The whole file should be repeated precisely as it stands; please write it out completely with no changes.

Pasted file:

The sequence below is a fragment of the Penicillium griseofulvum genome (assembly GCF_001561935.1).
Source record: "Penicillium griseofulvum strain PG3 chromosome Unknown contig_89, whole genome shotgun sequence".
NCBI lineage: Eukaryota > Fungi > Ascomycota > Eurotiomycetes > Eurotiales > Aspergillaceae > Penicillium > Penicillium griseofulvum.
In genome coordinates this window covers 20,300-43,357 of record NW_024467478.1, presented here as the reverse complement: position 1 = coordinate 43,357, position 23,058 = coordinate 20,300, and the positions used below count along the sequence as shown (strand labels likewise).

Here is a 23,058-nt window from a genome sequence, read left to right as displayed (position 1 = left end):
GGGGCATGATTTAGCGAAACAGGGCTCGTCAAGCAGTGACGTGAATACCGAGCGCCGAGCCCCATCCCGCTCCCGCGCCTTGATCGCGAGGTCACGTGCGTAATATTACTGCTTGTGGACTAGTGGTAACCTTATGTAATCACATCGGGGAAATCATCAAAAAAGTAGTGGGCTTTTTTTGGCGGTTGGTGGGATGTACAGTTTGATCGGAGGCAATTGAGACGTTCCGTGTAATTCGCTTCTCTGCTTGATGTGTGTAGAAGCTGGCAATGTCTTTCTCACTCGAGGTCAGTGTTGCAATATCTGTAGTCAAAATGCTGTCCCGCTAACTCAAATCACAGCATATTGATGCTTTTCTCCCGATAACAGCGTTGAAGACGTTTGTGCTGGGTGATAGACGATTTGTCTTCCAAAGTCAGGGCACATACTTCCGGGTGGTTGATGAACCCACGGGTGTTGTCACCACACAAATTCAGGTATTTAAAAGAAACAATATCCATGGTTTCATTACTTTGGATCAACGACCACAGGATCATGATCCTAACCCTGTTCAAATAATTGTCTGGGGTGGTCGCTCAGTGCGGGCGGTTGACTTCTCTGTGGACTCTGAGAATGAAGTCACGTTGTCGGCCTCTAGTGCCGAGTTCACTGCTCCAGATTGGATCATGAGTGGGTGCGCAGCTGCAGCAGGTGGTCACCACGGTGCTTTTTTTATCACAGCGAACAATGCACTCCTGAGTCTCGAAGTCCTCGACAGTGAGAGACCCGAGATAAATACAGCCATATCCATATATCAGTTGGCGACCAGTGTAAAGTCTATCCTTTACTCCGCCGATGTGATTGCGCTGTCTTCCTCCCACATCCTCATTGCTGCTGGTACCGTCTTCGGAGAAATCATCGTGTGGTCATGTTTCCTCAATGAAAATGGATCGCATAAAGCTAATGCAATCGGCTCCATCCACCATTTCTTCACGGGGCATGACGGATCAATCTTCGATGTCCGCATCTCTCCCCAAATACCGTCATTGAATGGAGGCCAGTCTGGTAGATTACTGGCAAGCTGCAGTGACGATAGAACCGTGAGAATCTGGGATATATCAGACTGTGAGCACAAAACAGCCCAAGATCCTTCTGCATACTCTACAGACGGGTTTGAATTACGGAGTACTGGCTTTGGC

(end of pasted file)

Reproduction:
The sequence below is a fragment of the Penicillium griseofulvum genome (assembly GCF_001561935.1).
Source record: "Penicillium griseofulvum strain PG3 chromosome Unknown contig_89, whole genome shotgun sequence".
NCBI lineage: Eukaryota > Fungi > Ascomycota > Eurotiomycetes > Eurotiales > Aspergillaceae > Penicillium > Penicillium griseofulvum.
In genome coordinates this window covers 20,300-43,357 of record NW_024467478.1, presented here as the reverse complement: position 1 = coordinate 43,357, position 23,058 = coordinate 20,300, and the positions used below count along the sequence as shown (strand labels likewise).

Here is a 23,058-nt window from a genome sequence, read left to right as displayed (position 1 = left end):
GGGGCATGATTTAGCGAAACAGGGCTCGTCAAGCAGTGACGTGAATACCGAGCGCCGAGCCCCATCCCGCTCCCGCGCCTTGATCGCGAGGTCACGTGCGTAATATTACTGCTTGTGGACTAGTGGTAACCTTATGTAATCACATCGGGGAAATCATCAAAAAAGTAGTGGGCTTTTTTTGGCGGTTGGTGGGATGTACAGTTTGATCGGAGGCAATTGAGACGTTCCGTGTAATTCGCTTCTCTGCTTGATGTGTGTAGAAGCTGGCAATGTCTTTCTCACTCGAGGTCAGTGTTGCAATATCTGTAGTCAAAATGCTGTCCCGCTAACTCAAATCACAGCATATTGATGCTTTTCTCCCGATAACAGCGTTGAAGACGTTTGTGCTGGGTGATAGACGATTTGTCTTCCAAAGTCAGGGCACATACTTCCGGGTGGTTGATGAACCCACGGGTGTTGTCACCACACAAATTCAGGTATTTAAAAGAAACAATATCCATGGTTTCATTACTTTGGATCAACGACCACAGGATCATGATCCTAACCCTGTTCAAATAATTGTCTGGGGTGGTCGCTCAGTGCGGGCGGTTGACTTCTCTGTGGACTCTGAGAATGAAGTCACGTTGTCGGCCTCTAGTGCCGAGTTCACTGCTCCAGATTGGATCATGAGTGGGTGCGCAGCTGCAGCAGGTGGTCACCACGGTGCTTTTTTTATCACAGCGAACAATGCACTCCTGAGTCTCGAAGTCCTCGACAGTGAGAGACCCGAGATAAATACAGCCATATCCATATATCAGTTGGCGACCAGTGTAAAGTCTATCCTTTACTCCGCCGATGTGATTGCGCTGTCTTCCTCCCACATCCTCATTGCTGCTGGTACCGTCTTCGGAGAAATCATCGTGTGGTCATGTTTCCTCAATGAAAATGGATCGCATAAAGCTAATGCAATCGGCTCCATCCACCATTTCTTCACGGGGCATGACGGATCAATCTTCGATGTCCGCATCTCTCCCCAAATACCGTCATTGAATGGAGGCCAGTCTGGTAGATTACTGGCAAGCTGCAGTGACGATAGAACCGTGAGAATCTGGGATATATCAGACTGTGAGCACAAAACAGCCCAAGATCCTTCTGCATACTCTACAGACGGGTTTGAATTACGGAGTACTGGCTTTGGC